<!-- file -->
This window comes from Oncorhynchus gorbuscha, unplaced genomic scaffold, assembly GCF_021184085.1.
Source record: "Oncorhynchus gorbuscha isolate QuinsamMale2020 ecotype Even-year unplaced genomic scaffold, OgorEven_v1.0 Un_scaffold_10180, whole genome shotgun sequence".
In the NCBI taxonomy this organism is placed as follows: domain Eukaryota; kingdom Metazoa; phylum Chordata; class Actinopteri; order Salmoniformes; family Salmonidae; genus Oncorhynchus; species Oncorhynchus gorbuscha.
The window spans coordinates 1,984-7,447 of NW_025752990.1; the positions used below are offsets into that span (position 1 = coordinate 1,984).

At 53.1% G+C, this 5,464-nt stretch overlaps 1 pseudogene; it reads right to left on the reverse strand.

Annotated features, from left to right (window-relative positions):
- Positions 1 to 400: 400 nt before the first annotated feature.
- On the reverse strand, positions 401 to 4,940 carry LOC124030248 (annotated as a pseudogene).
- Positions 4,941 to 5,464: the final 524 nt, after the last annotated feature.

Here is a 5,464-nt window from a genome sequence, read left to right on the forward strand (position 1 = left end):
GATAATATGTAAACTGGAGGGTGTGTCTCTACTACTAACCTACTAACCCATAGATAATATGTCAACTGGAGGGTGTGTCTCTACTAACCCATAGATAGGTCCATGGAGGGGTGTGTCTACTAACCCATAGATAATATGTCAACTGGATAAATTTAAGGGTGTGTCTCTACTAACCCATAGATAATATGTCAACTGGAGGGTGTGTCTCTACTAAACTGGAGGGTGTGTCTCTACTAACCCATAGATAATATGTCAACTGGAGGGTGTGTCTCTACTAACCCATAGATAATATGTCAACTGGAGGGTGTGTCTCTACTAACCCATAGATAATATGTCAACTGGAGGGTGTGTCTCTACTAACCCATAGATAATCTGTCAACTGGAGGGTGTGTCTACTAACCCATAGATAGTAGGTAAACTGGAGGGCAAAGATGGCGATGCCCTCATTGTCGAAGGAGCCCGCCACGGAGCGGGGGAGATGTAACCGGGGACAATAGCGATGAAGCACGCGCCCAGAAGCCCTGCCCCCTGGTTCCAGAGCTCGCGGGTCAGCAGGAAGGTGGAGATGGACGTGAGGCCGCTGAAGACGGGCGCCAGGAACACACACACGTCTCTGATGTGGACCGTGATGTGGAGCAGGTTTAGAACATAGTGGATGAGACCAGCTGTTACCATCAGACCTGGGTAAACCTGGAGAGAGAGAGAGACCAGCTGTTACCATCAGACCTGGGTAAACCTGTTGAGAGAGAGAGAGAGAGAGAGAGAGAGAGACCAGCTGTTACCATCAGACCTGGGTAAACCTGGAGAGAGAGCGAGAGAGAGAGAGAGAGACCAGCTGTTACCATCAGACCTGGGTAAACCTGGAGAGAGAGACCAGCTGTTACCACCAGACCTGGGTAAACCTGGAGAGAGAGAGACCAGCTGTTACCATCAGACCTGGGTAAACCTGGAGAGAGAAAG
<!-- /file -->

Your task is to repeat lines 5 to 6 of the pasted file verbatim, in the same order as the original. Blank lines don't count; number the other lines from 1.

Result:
At 53.1% G+C, this 5,464-nt stretch overlaps 1 pseudogene; it reads right to left on the reverse strand.

Annotated features, from left to right (window-relative positions):